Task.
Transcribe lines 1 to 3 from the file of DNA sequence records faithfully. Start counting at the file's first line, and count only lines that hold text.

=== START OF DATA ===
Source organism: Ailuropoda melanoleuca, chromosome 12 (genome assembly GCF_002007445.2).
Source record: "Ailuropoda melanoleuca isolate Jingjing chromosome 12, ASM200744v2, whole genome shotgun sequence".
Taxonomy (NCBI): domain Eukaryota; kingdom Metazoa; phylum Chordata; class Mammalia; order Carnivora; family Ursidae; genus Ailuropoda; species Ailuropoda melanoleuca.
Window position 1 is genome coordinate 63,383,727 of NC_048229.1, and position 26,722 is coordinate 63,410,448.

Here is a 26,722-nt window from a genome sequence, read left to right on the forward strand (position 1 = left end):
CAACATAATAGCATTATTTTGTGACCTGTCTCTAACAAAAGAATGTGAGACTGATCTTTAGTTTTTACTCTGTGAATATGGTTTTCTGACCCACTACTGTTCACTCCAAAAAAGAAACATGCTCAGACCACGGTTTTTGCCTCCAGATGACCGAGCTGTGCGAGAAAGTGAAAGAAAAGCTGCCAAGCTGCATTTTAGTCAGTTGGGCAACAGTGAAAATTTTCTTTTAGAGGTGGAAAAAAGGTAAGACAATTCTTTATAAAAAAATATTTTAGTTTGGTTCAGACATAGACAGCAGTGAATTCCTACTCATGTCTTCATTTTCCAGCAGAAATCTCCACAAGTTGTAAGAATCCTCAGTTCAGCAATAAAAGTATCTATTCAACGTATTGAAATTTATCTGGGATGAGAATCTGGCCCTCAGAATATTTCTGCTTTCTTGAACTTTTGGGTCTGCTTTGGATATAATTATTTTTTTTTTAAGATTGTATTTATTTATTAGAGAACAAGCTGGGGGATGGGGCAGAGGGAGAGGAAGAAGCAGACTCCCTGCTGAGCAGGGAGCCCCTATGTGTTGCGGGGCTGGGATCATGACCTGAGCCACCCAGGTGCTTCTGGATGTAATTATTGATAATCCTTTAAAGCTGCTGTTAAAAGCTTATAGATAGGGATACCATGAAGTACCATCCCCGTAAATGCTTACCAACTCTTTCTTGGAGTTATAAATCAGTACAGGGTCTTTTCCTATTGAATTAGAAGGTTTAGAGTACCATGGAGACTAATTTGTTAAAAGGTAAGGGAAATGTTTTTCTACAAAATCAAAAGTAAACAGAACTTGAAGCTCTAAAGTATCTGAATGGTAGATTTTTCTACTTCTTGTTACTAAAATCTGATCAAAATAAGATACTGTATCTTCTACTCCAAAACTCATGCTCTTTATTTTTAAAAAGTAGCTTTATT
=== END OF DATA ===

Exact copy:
Source organism: Ailuropoda melanoleuca, chromosome 12 (genome assembly GCF_002007445.2).
Source record: "Ailuropoda melanoleuca isolate Jingjing chromosome 12, ASM200744v2, whole genome shotgun sequence".
Taxonomy (NCBI): domain Eukaryota; kingdom Metazoa; phylum Chordata; class Mammalia; order Carnivora; family Ursidae; genus Ailuropoda; species Ailuropoda melanoleuca.